WINDHOEK – An alarmed President Hage Geingob yesterday met with the top brass of the Ministry of Defence, Ministry of Safety and Security, Namibian Police and Namibia Defence Force, to seek clarity on the much-publicised allegations of brutalities by soldiers against civilians last weekend.
Images of bloodied faces of civilians – including women – emerged over the weekend, with allegations that soldiers involved in Operation Hornkranz were responsible for the assaults.
Both Geingob and the Ministry of Defence yesterday issued statements condemning the attacks.
The Legal Assistance Centre (LAC) too issued a statement yesterday, saying the military must preserve social order instead of violating it.
State House confirmed that yesterday’s meeting has resolved to institute investigations into the allegations.
“[The] presidency can confirm that the respective Ministries together with the NAMPOL and NDF, will conduct a thorough investigation into these reports and where it is found that soldiers reacted outside of the rules, such perpetrators will face the appropriate disciplinary procedures,” its statement said.
The presidency also urged concerned citizens to press charges should they face violence at the hands of the army or police.
President Geingob initiated Operation Hornkranz towards the end of last year to combat crime during the festive season. Weeks into its launch, the operation drew wide condemnation from many areas where the army in particular has been accused of beating up people.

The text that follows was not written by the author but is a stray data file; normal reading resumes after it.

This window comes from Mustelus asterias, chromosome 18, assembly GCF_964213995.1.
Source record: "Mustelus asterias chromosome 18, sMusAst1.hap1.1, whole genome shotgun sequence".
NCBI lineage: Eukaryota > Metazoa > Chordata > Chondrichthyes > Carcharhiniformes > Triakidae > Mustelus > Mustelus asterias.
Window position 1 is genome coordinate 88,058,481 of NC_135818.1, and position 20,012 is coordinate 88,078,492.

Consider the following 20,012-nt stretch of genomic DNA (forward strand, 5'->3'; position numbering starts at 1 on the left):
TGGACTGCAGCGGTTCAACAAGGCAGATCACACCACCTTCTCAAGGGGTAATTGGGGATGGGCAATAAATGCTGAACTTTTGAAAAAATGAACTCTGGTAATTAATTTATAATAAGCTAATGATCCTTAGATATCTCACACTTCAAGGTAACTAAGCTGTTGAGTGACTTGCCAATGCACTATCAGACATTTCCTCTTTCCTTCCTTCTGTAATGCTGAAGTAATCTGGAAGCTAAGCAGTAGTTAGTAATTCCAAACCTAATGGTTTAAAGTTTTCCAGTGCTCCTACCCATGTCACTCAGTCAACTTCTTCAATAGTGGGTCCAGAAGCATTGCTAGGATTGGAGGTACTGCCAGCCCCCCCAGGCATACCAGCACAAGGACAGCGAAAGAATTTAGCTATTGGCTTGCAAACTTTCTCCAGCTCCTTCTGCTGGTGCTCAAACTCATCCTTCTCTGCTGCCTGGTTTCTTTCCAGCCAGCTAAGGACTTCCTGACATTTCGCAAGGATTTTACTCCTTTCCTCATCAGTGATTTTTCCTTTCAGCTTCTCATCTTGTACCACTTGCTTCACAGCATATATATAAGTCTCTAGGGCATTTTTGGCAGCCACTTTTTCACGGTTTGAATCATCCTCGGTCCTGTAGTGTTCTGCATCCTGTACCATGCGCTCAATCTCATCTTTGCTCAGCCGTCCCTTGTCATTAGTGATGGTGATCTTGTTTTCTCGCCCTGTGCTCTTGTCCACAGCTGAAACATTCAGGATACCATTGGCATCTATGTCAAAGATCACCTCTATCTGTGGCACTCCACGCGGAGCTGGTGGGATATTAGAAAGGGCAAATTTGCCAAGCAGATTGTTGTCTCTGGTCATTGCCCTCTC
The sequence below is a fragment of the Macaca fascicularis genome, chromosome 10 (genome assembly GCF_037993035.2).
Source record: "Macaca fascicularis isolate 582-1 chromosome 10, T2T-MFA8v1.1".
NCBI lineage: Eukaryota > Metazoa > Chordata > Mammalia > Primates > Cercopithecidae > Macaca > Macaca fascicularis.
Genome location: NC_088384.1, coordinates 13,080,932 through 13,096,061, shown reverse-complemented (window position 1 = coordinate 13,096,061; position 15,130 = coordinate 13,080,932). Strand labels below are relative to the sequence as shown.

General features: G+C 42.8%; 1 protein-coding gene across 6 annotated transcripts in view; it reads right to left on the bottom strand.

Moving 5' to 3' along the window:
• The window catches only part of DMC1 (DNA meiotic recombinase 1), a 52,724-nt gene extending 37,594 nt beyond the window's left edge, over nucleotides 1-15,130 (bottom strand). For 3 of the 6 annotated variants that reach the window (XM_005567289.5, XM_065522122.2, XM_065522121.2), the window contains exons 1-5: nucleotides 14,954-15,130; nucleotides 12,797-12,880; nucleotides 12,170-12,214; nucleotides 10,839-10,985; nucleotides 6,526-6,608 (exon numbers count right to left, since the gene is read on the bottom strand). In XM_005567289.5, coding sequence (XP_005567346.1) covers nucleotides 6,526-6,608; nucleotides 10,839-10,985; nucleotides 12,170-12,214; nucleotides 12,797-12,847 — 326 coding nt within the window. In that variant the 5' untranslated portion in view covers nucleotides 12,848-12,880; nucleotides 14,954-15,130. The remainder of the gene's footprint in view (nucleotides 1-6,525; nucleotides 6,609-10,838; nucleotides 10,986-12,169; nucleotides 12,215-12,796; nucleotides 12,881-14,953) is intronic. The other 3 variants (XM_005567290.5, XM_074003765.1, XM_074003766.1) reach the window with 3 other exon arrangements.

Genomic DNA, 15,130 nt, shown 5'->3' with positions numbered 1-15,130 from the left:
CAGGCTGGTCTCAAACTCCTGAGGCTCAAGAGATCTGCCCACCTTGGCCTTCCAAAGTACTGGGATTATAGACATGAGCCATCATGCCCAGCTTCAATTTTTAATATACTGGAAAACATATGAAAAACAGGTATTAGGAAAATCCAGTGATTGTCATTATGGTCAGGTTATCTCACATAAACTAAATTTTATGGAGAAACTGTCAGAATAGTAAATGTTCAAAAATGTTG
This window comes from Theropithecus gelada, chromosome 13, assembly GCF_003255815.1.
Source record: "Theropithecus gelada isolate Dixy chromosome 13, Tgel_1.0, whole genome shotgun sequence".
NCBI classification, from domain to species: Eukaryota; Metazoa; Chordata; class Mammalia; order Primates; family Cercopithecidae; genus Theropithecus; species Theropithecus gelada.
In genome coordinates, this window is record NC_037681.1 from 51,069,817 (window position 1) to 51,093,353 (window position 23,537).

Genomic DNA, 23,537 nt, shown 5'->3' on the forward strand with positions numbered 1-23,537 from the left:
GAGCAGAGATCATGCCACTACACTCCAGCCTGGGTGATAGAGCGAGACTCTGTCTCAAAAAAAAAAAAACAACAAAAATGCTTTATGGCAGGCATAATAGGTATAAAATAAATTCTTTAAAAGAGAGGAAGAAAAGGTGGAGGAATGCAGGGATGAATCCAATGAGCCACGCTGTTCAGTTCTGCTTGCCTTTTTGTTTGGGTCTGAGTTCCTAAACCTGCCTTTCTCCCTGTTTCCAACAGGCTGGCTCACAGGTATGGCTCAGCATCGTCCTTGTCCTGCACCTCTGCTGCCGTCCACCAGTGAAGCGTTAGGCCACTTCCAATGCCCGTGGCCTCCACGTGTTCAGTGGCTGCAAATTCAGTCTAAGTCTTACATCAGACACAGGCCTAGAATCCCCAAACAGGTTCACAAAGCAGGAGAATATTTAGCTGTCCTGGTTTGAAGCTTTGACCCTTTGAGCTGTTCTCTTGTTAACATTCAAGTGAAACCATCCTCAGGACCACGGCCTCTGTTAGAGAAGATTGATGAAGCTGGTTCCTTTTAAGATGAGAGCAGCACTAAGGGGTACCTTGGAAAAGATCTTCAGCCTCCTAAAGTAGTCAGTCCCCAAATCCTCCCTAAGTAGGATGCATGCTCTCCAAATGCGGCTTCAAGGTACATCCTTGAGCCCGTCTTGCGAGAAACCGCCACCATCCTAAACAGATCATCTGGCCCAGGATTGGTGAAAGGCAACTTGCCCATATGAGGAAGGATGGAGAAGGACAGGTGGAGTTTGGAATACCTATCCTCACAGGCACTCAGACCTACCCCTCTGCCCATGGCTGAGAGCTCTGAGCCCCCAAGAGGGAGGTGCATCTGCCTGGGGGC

State House yesterday said this was not the aim for which the operation was created.
“The purpose of these joint operations is to tackle crime and not to turn Namibia into a police state. The presidency therefore urges that all stakeholders adhere to strict codes in carrying out operations against crime around the country.”
The operation was legally constituted and well intended, the presidency said.
“It should also be noted that under the Constitution, joint crime frightening operations between the Namibian Police and the Namibian Defence Forces have been a regular occurrence and did not begin when the President launched the anti-crime operation last year.”
“With this in mind, any reports of Namibian citizens facing brutality at the hands of our uniformed personnel is highly worrisome and warrants immediate investigation, as it represents a haunting reminder of the dark … history of our country.”
“Although we are all aware that the scourges of crime and violence are a threat to the peace and stability of our society, and therefore need to be tackled, this should be done with strict adherence to maintaining the rights and freedoms of the citizens.”
Defence spokesperson Lieutenant Colonel Petrus Shilumbu, in the media statement issued yesterday said the ministry was shocked by the alleged actions of its soldiers.
“The MoD [Ministry of Defence] did not order soldiers to assault members of the public and this kind of behaviour will not be tolerated,” said Shilumbu.
In this regard, Shilumbu indicated that the ministry will investigate the case and those found guilty will be dealt with according to the Military Discipline Code.
2019-04-30 09:03:12 | 9 months ago